Ethnicity is particularly important to identify and consider when deconstructing genocide prevention, intervention, and response. Hinton describes ethnicity as a "social category linking a group of people who perceive themselves to share ancestry and identity markers (language, food, dress, religion, and so forth)."7 This definition of ethnicity reflects the sameness or homogeneity that may be present in groups where genocidal crime occurs. Social science conceptions of ethnicity, however, do not necessarily transfer to international law. For instance, Conley-Zilkic notes, "The legal definition of genocide limits the victims to ethnic, national, racial or religious groups. While such "groupness" often describes victim selection, it rarely accounts for endings."8 This clarification of legal groupings implies that violence based on ethnic grouping or other social groupings does not inherently account for genocidal intent. International conceptions of asylum law also leave group identities muddled. Individuals may seek asylum from persecution on protected grounds including race, religion, nationality, political opinion, and membership in a particular social group. Yet ethnicity is not a protected ground for asylum. Rather, it may constitute membership in a social group, but survivors and their lawyers must prove this.

These frameworks for international law are derived from international norms established in Western countries over the 19th and 20th centuries. Western colonizing countries privileged intervention in their own regions over their colonies. Bellamy describes the norms toward colonies' violence as a "much more lenient, set of conditions governed by the doctrine of the civilizing mission and ideology of selective extermination."9 This is a way of privileging certain people and communities over others, creating racialized, nationalized, and gendered inequalities. Moses describes how states excuse their violence politically by framing it in security terms.10 Such framing depicts the power of international norms and naming in creating a structure that requires various levels of response, when in fact there is often no overarching, central response.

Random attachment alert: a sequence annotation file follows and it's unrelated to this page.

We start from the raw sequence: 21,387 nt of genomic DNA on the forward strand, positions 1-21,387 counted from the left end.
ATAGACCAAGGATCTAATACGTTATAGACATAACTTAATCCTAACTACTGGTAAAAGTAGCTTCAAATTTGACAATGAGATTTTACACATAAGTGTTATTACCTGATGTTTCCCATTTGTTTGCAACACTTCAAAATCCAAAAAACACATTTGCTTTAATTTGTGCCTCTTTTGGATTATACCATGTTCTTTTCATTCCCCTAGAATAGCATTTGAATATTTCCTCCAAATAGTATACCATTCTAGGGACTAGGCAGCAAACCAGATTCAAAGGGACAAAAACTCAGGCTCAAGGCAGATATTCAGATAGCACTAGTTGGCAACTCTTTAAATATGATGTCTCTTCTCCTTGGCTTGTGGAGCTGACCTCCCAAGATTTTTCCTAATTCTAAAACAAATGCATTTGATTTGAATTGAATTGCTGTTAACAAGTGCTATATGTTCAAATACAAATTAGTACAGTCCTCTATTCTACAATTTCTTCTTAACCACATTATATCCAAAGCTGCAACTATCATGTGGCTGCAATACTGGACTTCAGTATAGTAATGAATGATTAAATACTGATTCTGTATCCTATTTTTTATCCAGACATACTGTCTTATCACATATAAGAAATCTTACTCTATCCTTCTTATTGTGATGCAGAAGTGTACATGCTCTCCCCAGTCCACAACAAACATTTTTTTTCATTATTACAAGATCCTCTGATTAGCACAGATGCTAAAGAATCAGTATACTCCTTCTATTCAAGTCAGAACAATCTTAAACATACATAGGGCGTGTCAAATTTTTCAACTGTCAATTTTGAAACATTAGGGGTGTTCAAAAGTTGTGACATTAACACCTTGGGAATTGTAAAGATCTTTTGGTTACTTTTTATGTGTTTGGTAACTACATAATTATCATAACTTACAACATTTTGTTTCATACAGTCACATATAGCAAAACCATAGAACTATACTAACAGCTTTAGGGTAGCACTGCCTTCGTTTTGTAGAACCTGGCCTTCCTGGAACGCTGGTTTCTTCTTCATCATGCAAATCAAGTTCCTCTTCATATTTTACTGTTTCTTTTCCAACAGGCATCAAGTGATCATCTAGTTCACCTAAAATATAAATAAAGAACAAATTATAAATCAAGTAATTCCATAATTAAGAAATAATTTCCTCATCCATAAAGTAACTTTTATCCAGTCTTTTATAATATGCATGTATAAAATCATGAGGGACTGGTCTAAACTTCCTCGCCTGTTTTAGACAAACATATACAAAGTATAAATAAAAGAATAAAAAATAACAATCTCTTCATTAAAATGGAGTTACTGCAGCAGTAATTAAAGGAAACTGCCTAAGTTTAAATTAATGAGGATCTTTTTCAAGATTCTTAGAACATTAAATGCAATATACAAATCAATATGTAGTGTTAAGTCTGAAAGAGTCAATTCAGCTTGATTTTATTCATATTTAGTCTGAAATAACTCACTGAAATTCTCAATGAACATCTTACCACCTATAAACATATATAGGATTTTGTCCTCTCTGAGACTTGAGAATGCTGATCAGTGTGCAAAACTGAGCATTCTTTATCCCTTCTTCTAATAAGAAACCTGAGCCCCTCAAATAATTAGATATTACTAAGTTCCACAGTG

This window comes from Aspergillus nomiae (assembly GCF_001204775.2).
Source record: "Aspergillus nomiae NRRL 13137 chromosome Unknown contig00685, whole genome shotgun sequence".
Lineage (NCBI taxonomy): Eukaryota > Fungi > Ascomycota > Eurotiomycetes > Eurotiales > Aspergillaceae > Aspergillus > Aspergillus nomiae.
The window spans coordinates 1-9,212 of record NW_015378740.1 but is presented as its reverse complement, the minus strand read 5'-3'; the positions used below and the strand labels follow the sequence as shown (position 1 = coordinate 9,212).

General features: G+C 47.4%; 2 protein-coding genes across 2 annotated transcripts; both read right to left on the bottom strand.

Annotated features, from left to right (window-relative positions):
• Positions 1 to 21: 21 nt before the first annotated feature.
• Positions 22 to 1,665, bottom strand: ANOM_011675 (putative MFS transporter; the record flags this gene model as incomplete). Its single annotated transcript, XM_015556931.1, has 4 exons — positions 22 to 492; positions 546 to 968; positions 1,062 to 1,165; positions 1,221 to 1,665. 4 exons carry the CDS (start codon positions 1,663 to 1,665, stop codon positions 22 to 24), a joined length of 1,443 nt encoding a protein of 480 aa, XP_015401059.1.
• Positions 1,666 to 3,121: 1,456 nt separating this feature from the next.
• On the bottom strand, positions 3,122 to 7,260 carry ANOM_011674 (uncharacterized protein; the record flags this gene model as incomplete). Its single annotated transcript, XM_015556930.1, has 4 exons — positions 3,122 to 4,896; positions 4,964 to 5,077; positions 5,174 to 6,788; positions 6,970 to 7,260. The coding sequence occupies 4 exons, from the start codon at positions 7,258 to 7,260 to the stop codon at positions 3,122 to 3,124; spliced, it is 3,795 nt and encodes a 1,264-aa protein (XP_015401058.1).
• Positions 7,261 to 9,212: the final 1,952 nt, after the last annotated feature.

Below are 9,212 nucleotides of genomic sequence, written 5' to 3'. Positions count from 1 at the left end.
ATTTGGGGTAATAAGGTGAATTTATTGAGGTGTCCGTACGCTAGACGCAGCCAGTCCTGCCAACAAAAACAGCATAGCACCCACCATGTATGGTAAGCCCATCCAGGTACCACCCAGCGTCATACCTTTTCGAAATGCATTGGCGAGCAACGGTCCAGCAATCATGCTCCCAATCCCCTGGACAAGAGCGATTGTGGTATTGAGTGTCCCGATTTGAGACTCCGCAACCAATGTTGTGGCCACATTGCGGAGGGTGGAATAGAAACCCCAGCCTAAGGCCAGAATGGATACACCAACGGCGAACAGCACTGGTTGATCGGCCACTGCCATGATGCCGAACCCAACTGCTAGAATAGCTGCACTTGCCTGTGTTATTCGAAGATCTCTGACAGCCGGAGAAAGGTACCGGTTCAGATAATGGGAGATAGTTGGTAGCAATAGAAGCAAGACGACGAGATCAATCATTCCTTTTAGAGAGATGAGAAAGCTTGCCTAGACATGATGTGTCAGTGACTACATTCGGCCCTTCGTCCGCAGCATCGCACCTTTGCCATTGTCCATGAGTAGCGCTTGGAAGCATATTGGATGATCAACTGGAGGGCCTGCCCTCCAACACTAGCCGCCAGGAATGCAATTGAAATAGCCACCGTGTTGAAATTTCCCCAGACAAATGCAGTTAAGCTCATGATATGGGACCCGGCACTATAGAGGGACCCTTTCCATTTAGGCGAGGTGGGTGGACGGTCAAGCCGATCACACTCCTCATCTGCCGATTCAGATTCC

The Responsibility to Protect doctrine of the late 20th century makes these norms even more theoretically interesting and has rich implications for migrants. The Responsibility to Protect is framed as the international community's burden of humanitarianism. It does not emancipate citizens or reinforce their rights; its only claim is "to sustain bare life."11 The language of this humanitarian effort again reflects a prioritization of punishment and a focus on perpetrators of genocide, rather than on victims' and survivors' rights post-genocide. Although the language is intended to make civilians beneficiaries by using a language of rights that is nation-centric and that differentiates wars, counterinsurgency, and genocide, survivors are left disempowered.12 Straus affirms that it is "unwise" to overly differentiate between genocide and other forms of mass violence, as both use some sort of group or social logic to hurt civilians.13

When seeking asylum or refugee status, most individuals apply under the 1951 United Nations Convention Relating to the Status of Refugees (the Refugee Convention) or the 1984 United Nations Convention Against Torture and Other Cruel, Inhuman, or Degrading Treatment or Punishment (CAT), not the 1948 UNCG. Still, these conventions are not all encompassing in their protections against inhumane treatment, nor do they accurately count and represent those effected by genocide. Their provisions, as in the UNCG, have narrow aims of punishment and carceral justice, as outlined in the UNCG Articles IV, V, and VI, rather than preventative means. Therefore, we see "repeated inaction in the face of genocide."14